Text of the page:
Fighting For Important Causes In State And Federal Courts

What is Title IX?

Title IX of the 1972 Education Amendments (Title IX) was passed to put an end to sex-based discrimination in education. This law covers a wide range of areas involved in the educational system.  Through Title IX, students can report instances of sexual assault, sexual harassment, discrimination, stalking, and even dating and domestic violence.

Academic institutions and their governing boards are liable under Title IX.  The Office of Civil Rights (OCR) in the Department of Education is the agency that has promulgated the obligations of colleges and universities on the basis of Title IX.

Congress enacted Title IX in order to compel fairness and equality in schools. Before the passage of Title IX, no laws prohibited discrimination in schools. It’s hard to think of a time when women could be excluded from teams in sports when there was no law prohibiting harassment on the basis of gender, and when harassing students who didn’t conform to gender stereotypes was considered an accepted cultural custom. A lot has changed due to the evolving nature in the application of Title IX. There is abundant proof that gender equality is good for society. It’s widely accepted that everyone benefits from gender equality and that gender equality promotes economic growth. In spite of all this progress, there is still much ground to cover. Gender discrimination and sexual harassment continue to haunt education. Nearly two-thirds of college students experience sexual harassment. Between 1 in 4 and 1 in 3 U.S. students say they have been bullied at school.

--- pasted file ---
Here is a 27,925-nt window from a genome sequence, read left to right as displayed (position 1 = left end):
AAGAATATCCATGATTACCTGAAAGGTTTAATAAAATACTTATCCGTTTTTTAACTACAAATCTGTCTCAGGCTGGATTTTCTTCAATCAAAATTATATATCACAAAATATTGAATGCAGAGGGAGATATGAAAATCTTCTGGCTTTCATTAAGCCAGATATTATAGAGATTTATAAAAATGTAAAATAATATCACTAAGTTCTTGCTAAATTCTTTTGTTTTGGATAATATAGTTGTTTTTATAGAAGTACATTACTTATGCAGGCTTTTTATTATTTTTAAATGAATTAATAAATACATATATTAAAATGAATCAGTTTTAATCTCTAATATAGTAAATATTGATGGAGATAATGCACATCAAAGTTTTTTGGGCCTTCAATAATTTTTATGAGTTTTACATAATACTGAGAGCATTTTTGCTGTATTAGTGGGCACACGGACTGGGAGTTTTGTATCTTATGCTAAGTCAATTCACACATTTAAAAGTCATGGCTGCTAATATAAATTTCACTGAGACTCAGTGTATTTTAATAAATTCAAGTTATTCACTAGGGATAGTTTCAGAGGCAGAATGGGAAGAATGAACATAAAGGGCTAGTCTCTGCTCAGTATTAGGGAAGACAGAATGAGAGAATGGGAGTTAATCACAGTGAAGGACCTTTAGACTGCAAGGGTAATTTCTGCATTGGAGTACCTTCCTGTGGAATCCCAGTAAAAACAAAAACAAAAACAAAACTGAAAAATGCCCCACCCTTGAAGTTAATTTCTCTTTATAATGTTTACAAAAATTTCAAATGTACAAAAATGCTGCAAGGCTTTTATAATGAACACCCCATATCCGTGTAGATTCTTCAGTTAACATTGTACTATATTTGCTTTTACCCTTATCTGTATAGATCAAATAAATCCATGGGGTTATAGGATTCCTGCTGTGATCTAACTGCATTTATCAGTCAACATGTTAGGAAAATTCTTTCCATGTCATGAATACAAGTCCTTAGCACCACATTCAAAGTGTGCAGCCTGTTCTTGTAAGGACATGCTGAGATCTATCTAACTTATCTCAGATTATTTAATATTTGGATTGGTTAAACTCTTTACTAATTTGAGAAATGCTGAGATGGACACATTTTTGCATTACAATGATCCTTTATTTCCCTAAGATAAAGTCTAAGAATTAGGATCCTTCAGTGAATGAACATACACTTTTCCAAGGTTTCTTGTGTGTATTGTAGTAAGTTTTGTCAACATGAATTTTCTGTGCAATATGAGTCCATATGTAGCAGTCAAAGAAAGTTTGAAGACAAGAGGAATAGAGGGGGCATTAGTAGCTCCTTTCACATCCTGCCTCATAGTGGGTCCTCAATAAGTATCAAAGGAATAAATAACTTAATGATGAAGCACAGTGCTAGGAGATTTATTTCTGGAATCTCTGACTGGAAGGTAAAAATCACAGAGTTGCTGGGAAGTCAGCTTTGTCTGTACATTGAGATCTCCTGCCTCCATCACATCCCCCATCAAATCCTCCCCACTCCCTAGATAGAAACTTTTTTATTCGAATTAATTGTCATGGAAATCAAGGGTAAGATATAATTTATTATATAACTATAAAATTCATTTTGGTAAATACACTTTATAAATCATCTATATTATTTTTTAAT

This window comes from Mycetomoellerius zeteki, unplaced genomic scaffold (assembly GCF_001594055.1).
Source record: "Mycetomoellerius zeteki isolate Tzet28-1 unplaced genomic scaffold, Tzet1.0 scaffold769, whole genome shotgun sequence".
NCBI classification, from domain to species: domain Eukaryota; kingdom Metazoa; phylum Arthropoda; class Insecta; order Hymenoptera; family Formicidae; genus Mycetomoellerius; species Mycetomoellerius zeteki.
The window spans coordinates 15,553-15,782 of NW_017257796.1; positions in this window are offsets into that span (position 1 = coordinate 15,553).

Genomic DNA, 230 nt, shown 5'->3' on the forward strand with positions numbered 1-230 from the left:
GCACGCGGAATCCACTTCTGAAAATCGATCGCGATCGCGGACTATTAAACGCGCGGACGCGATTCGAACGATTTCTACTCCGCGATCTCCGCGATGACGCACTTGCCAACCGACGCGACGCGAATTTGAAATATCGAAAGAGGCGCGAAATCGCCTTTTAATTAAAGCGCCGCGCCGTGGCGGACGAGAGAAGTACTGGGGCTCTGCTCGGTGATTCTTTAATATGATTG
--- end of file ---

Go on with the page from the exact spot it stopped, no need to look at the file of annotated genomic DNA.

Gender discrimination covers various forms of discriminatory behavior including sexual harassment, exclusion on the basis of gender, unequal allocation of federal assistance, among other types of conduct causing discrimination and inequality. If you or your son or daughter or a loved one is a student experiencing gender discrimination, filing a Title IX complaint may be appropriate. Attorneys in the Shubin Law Office are empathetic and dedicated to fighting for the constitutional rights of their clients. Attorney Andrew Shubin is highly respected for his relentless commitment to fighting for the rights of victims of unconstitutional gender discrimination in educational settings nationwide. Call (814) 826-3586 to schedule a free consultation.

If you have been retaliated against or told you are not welcome in a school activity because of your gender, you may have a cause of action under Title IX. Attorneys at the Law Firm of Andrew Shubin have brought successful lawsuits against academic institutions. They have also successfully represented clients who have been victims of sexual abuse and discrimination.  Attorney Andrew Shubin is known for the reputation he has built as someone who will pursue the rights of victims aggressively.

You can call us for a free and confidential consultation at (814) 826-3586.

Who Does Title IX Protect?